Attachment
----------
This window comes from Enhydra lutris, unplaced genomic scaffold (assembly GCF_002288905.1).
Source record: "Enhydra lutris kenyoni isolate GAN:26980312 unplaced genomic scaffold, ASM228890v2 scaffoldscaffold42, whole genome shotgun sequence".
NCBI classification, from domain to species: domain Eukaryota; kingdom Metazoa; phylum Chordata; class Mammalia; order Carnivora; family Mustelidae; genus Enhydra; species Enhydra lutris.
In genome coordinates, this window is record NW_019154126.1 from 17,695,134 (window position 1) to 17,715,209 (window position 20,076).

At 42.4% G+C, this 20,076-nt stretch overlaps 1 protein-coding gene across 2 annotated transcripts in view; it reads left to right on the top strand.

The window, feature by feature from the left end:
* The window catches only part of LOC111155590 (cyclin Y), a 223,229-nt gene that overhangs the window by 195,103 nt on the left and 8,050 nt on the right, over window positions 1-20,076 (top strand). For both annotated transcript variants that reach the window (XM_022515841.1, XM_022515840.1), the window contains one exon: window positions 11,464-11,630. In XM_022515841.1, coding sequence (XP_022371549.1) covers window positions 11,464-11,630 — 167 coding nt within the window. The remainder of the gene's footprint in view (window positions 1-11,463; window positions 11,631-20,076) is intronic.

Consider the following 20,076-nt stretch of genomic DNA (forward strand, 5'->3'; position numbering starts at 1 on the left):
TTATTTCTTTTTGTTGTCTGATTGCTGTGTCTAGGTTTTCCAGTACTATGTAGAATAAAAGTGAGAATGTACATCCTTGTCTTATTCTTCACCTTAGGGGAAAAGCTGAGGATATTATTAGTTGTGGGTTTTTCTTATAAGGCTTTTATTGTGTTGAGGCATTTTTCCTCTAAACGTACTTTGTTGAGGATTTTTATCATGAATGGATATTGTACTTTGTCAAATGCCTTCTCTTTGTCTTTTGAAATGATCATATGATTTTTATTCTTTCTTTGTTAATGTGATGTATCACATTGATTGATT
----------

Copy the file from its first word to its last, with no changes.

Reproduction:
This window comes from Enhydra lutris, unplaced genomic scaffold (assembly GCF_002288905.1).
Source record: "Enhydra lutris kenyoni isolate GAN:26980312 unplaced genomic scaffold, ASM228890v2 scaffoldscaffold42, whole genome shotgun sequence".
NCBI classification, from domain to species: domain Eukaryota; kingdom Metazoa; phylum Chordata; class Mammalia; order Carnivora; family Mustelidae; genus Enhydra; species Enhydra lutris.
In genome coordinates, this window is record NW_019154126.1 from 17,695,134 (window position 1) to 17,715,209 (window position 20,076).

At 42.4% G+C, this 20,076-nt stretch overlaps 1 protein-coding gene across 2 annotated transcripts in view; it reads left to right on the top strand.

The window, feature by feature from the left end:
* The window catches only part of LOC111155590 (cyclin Y), a 223,229-nt gene that overhangs the window by 195,103 nt on the left and 8,050 nt on the right, over window positions 1-20,076 (top strand). For both annotated transcript variants that reach the window (XM_022515841.1, XM_022515840.1), the window contains one exon: window positions 11,464-11,630. In XM_022515841.1, coding sequence (XP_022371549.1) covers window positions 11,464-11,630 — 167 coding nt within the window. The remainder of the gene's footprint in view (window positions 1-11,463; window positions 11,631-20,076) is intronic.

Consider the following 20,076-nt stretch of genomic DNA (forward strand, 5'->3'; position numbering starts at 1 on the left):
TTATTTCTTTTTGTTGTCTGATTGCTGTGTCTAGGTTTTCCAGTACTATGTAGAATAAAAGTGAGAATGTACATCCTTGTCTTATTCTTCACCTTAGGGGAAAAGCTGAGGATATTATTAGTTGTGGGTTTTTCTTATAAGGCTTTTATTGTGTTGAGGCATTTTTCCTCTAAACGTACTTTGTTGAGGATTTTTATCATGAATGGATATTGTACTTTGTCAAATGCCTTCTCTTTGTCTTTTGAAATGATCATATGATTTTTATTCTTTCTTTGTTAATGTGATGTATCACATTGATTGATT